DFG-SPP 2176: The Iranian highlands: Resiliencies and integration in pre-modern societies

+++ Funding for Iranian researchers available +++

The Iranian-German project 'The Iranian Highlands: Resilience and Integration of Premodern Societies' is a consortium of projects geared towards the elucidation of long-term developments in the Iranian Highlands.

We invite Iranian researchers (PhD; connection with an Iranian university or research Institute) to submit proposals for projects of one year in duration that can contribute to the goals of the program.

The deadline for submission is the 25th of February, 2020. Applications should consist of a brief project description (max. 2500 words) including project goals, methods to be applied, schedule and a budget (not exceeding 4.000 Euro). Proposals must be submitted in English.

Please send the application in electronic form to the following email address: This email address is being protected from spambots. You need JavaScript enabled to view it.

The scientific board of the "Iranian Highlands" project, consisting of three Iranian and three German scholars, will review the applications and announce results by March 14, 2020.

Further information

For details of the program, please check https://iranhighlands.com/index.php/en/ or https://gepris.dfg.de/gepris/projekt/402379177?language=en

For questions, the committee of the grants program is at your disposal: This email address is being protected from spambots. You need JavaScript enabled to view it.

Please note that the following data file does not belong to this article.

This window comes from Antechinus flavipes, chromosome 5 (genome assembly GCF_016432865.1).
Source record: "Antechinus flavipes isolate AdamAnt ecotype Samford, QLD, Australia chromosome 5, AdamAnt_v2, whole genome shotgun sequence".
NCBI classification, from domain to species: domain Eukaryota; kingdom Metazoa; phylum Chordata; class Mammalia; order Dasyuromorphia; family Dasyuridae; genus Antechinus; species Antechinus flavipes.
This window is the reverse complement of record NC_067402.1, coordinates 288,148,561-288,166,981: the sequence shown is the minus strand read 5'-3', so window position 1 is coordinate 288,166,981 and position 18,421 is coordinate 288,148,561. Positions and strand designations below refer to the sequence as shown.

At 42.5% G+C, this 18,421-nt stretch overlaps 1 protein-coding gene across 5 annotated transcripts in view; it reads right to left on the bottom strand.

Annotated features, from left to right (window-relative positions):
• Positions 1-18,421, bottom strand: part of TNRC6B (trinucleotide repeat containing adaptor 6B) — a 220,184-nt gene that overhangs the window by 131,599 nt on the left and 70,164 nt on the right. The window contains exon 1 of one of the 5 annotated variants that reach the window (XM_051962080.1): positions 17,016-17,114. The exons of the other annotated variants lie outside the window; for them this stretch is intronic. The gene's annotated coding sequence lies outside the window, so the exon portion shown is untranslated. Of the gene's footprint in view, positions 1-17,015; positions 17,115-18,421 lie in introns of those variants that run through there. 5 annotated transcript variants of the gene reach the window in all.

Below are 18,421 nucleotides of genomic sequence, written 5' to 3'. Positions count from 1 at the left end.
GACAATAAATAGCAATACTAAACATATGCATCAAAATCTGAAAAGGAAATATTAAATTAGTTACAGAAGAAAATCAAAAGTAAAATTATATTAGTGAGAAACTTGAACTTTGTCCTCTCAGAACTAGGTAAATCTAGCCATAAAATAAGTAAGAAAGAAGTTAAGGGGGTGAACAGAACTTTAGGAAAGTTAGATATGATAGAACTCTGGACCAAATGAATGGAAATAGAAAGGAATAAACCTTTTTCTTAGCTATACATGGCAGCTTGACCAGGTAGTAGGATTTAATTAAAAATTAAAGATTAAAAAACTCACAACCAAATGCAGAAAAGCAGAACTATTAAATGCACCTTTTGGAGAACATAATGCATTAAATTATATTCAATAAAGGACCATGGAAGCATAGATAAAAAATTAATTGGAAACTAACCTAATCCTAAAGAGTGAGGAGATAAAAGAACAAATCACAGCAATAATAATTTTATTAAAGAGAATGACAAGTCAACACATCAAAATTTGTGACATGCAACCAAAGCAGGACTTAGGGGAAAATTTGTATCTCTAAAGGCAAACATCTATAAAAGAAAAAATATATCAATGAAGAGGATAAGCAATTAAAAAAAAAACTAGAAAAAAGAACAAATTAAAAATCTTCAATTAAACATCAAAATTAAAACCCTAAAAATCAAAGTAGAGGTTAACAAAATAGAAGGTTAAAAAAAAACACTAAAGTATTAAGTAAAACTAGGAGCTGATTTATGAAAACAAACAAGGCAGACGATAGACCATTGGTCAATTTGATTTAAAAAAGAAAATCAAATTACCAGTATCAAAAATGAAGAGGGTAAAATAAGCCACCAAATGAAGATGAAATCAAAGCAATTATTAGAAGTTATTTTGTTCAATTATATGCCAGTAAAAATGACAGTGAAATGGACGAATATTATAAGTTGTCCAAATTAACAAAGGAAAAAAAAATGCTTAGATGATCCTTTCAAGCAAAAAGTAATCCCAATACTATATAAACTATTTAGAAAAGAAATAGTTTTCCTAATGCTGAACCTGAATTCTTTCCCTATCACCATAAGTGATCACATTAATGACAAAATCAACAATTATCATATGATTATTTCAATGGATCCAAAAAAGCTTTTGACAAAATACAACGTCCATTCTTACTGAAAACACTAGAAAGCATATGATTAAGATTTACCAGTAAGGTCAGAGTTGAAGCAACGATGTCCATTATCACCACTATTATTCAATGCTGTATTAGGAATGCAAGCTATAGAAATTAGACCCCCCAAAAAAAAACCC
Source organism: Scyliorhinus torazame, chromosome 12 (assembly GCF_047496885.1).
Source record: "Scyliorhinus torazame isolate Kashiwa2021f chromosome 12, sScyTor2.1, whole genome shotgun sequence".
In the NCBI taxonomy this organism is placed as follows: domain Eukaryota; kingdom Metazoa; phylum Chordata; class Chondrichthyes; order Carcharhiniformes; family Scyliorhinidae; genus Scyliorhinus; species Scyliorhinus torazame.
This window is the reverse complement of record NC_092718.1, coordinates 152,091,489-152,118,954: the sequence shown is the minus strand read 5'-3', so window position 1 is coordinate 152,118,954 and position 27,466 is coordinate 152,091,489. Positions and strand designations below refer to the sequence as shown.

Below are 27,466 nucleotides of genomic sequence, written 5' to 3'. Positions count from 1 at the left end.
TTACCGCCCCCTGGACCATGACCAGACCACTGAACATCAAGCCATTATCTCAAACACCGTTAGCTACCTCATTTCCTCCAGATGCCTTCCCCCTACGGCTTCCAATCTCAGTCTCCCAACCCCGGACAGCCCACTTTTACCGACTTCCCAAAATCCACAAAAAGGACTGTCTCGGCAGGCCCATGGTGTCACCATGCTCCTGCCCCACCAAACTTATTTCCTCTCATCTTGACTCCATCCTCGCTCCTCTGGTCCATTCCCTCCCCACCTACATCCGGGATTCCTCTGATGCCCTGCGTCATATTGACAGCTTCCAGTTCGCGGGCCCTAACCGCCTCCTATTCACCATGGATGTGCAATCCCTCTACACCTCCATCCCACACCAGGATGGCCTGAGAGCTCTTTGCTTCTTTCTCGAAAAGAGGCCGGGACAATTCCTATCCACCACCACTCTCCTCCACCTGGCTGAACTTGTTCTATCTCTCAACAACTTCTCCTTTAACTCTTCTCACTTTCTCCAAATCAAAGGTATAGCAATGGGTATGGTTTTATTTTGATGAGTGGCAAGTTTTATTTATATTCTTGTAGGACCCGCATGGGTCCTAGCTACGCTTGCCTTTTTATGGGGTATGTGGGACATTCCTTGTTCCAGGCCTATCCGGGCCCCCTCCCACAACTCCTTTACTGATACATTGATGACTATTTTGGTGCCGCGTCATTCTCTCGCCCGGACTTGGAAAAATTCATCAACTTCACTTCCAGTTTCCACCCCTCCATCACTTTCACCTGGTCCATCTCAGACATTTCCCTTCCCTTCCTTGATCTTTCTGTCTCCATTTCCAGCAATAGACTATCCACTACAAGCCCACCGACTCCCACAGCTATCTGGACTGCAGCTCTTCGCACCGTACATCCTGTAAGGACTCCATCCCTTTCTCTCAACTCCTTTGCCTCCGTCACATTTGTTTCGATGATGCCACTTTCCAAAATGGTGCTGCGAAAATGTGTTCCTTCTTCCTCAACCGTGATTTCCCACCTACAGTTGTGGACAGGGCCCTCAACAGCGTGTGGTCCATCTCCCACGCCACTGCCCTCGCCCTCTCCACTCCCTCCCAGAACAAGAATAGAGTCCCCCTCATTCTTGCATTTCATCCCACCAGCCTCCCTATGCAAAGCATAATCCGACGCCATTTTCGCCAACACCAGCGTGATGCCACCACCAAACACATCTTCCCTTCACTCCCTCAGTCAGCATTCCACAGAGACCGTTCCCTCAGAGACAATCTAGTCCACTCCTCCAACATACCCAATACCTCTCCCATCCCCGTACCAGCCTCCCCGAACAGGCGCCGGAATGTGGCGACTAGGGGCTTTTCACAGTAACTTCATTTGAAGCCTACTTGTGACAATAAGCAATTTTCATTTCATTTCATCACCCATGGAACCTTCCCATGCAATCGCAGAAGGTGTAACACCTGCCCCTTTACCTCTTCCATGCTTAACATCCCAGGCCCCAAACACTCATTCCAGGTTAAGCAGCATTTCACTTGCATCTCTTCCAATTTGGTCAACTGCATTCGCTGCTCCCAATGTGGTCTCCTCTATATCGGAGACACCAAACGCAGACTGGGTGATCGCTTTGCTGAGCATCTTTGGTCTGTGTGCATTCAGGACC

Applicants: Professor Dr. Reinhard Bernbeck
Freie Universität Berlin
Institut für Vorderasiatische Archäologie
Professorin Dr. Susan Pollock
Freie Universität Berlin
Institut für Vorderasiatische Archäologie
Subject Area: Egyptology and Ancient Near Eastern Studies
Term: since 2019
Project identifier: Deutsche Forschungsgemeinschaft (DFG) - Projekt number 424609853

Project Description

Iranian excavations in 2006-2011 at the late 4th mill. BCE site of Tappeh Sofalin in the Varamin Plain of north-central Iran recovered numerous artifacts of a complex accounting system, including inscribed clay tablets, sealings, and seals dating to the Proto-Elamite period. Unlike neighboring Mesopotamia, where a similar administrative system was associated with the emergence of large urban centers, the appearance of Proto-Elamite administrative artifacts across the central plateau of Iran was accompanied by an overall decline in settlement and only modest increases in the sizes of the largest sites. A number of scholars have postulated that these settlement patterns attest to the fundamental role of pastoral nomadism in the development of complex societies in highland Iran.In this project, we re-examine mobility as an important factor in settlement and economic patterns of the 4th mill. BCE. In contrast to the nomadism thesis, we reconsider evidence for long-term patterns of mobility, examining their connections to a highly dynamic natural environment in the Varamin Plain. The project investigates the changing strategies used by 4th mill. societies to make a living in the context of challenging natural circumstances. We posit that varying rhythms, frequencies, and forms of social and economic mobility were crucial elements of resilience in this region.